Bull Call Spread Options Strategy Explained
Stock options provide a great way for traders to protect their underlying stock positions or speculate on future price direction. While options strategies are widely used for speculation, they are usually riskier than straight equity strategies given their potential for complete loss. Traders can limit their losses using so-called spreads that establish higher and lower bounds to their trades.
In this article, we’ll take a look at bull call spreads and how they can be used to speculate on an increase in a stock’s price without the risk of a naked call option.
What Is a Bull Call Spread?
A bull call spread strategy involves two call options with the same expiration date but different strike prices. By writing a short call and receiving a premium, the trader can offset the cost of the long call, although the upside potential is capped. The trade’s dynamics depend on the strike prices of the options, which controls the trade’s profit potential and the upfront cost to establish the position.
Be sure to also see the 7 Options Trading Mistakes Beginners Can Avoid.
The maximum profit is achieved when the stock price meets or exceeds the higher strike price, producing a profit equal to the difference between the two strike prices, less the capital outlay paid to establish the position. Meanwhile, the maximum loss is limited to the cost of both call options expiring worthless, which is equal to the initial outlay paid for the position (net of the premium received).
The long versus short nature of the position means that volatility, time decay, and many other traditional options risks are somewhat mitigated. After all, something that hurts a long call option would presumably help the short call. The only remaining risks to be aware of include early assignment risk (common near ex-dividend dates) and expiration risks associated with assignments.
Bull Call Spread Strategies
The bull call spread strategy is a bet on a rise in the underlying stock’s price over the duration of the trade. While traders could simply purchase the underlying stock or simple call options, the bull call spread strategy enables traders to limit their upfront capital outlay and minimize their downside risk with a price floor, providing a lot more control over the performance of the trade.
The strategy differs from a bull put spread in that the initial outlay of cash is known rather than guessed in the future. In the case of a bull put spread, the trader receives a known initial cash inflow in exchange for a possible future outlay, whereas the bull call spread requires an initial outlay for an unknown eventual return. The carry adjusted profit or loss payoff profiles for the two trades are exactly the same.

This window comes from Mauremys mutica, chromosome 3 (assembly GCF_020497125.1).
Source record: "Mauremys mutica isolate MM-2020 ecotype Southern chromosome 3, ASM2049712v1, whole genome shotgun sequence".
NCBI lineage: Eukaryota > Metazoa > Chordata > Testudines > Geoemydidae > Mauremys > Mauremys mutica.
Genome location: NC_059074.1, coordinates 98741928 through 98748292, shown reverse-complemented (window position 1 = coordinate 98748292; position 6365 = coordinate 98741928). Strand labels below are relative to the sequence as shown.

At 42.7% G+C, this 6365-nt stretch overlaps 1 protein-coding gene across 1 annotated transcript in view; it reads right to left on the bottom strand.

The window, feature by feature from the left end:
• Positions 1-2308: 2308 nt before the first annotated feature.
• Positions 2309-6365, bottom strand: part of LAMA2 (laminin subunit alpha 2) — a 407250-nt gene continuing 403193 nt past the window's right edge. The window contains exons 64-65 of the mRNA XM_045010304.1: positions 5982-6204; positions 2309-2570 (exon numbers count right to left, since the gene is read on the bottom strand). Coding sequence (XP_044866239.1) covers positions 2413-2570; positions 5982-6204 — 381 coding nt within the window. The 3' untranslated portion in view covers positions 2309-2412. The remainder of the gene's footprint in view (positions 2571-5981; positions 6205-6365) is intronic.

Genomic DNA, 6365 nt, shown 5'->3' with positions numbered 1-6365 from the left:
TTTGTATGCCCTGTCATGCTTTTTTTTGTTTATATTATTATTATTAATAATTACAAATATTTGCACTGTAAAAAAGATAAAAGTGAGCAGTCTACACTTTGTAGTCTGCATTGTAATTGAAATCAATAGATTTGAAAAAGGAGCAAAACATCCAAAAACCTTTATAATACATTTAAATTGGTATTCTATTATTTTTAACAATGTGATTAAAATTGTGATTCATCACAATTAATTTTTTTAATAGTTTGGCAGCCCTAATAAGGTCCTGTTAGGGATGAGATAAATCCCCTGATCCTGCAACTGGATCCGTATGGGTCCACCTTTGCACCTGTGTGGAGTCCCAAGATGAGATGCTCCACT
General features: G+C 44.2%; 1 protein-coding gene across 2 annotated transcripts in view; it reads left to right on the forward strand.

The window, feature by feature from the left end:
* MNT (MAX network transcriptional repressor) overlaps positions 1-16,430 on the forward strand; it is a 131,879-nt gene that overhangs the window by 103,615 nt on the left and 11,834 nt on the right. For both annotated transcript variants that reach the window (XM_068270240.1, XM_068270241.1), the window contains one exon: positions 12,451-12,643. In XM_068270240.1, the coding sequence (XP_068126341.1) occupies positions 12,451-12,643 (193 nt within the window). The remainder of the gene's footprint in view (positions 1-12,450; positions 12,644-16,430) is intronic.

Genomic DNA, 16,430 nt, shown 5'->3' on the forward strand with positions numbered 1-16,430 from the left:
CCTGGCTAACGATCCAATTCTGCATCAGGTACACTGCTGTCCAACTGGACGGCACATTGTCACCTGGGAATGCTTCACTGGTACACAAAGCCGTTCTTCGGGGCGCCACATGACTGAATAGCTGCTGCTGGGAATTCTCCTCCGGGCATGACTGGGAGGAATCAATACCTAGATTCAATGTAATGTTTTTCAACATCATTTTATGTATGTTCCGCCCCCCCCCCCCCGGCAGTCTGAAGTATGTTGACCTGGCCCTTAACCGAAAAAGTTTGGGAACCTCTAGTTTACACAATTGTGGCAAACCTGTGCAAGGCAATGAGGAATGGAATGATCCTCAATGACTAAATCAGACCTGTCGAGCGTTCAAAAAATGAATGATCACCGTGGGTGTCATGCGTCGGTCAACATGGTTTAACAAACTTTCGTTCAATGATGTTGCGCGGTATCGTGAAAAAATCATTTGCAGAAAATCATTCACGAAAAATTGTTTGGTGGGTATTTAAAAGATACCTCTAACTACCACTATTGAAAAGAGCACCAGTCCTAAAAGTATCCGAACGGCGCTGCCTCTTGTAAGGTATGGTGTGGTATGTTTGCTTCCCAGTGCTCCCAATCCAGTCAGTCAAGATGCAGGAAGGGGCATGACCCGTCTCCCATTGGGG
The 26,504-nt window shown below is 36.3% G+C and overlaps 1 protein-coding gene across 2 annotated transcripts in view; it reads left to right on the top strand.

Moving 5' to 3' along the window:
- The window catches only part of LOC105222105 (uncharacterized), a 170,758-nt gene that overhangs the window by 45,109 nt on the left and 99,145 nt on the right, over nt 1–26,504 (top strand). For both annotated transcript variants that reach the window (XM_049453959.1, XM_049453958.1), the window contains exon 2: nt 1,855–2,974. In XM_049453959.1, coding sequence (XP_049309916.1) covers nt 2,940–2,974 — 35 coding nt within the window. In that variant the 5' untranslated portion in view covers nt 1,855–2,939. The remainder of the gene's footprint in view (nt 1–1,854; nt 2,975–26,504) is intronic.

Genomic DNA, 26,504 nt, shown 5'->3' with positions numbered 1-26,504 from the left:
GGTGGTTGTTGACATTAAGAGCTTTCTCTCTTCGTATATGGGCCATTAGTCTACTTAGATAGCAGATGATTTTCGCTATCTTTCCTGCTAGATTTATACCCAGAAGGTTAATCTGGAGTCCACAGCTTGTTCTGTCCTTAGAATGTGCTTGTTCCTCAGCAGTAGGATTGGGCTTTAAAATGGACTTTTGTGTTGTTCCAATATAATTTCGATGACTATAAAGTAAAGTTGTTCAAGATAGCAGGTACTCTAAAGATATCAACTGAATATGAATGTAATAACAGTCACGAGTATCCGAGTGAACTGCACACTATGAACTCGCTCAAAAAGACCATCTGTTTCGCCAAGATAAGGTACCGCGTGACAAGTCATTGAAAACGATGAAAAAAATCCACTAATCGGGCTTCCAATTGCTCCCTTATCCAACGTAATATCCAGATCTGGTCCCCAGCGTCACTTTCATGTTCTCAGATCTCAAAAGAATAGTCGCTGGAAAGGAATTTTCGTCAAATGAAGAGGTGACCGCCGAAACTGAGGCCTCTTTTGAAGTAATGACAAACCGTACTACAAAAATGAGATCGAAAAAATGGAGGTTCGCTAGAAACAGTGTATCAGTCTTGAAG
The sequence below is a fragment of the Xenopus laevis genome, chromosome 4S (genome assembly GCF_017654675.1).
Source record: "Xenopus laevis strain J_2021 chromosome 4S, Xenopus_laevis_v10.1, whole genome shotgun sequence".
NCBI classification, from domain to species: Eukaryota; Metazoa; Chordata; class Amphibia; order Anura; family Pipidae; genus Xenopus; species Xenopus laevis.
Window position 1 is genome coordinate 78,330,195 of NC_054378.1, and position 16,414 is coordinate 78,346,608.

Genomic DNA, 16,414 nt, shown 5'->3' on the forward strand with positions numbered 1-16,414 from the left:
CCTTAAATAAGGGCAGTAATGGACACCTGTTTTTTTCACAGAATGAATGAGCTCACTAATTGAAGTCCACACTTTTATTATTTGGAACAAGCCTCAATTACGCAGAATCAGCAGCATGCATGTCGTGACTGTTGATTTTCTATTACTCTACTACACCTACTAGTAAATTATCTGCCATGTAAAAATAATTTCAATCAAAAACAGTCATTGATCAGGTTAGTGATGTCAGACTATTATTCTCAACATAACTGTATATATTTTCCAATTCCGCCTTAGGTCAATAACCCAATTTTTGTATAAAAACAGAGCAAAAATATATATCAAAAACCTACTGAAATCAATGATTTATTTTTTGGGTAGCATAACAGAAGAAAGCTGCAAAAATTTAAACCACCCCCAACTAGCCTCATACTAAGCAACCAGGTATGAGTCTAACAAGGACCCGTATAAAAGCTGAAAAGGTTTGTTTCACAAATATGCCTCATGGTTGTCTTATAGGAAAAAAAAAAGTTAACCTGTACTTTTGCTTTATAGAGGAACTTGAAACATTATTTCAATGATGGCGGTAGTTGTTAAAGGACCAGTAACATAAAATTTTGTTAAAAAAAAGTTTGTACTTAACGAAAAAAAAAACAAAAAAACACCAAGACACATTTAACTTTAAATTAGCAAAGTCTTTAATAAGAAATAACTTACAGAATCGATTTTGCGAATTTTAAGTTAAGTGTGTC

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In general, the strategy works best when a trader has a bullish short- and mid-term outlook on the underlying stock. While a long-term bullish outlook isn’t always necessary, those with a bearish outlook may want to think twice before utilizing the strategy. Timing the market with short-term options strategies is a very exact art and science that’s difficult to master and usually best to avoid.
Examples of Bull Call Spreads
Suppose that a trader believeds that a company will report higher earnings next quarter, but purchasing the underlying stock or simple call options is too risky. As an alternative, the trader could use the bull call spread strategy to limit potential losses at the cost of limited upside potential. The benefit is a more defined risk versus reward profile that would limit risk in the event of earnings misses.
Be sure to also read Options 101: American vs. European vs. Exotic.
The underlying stock is trading at $52.00 per share with an SEP 60 call trading at $500 and an SEP 55 call trading at $300. By simultaneously buying the SEP 60 call and selling the SEP 45 call, the trader pays $200 to enter into the position.
The Bottom Line
The bull call spread strategy provides traders with a great way to place calculated bets on an underlying stock’s move higher. By purchasing one long and one short call option simultaneously, traders can reduce the cost of a long call option with the premium of a short call option, while creating a price ceiling and floor for the trade. However, traders should be aware of the risks associated with early assignment.
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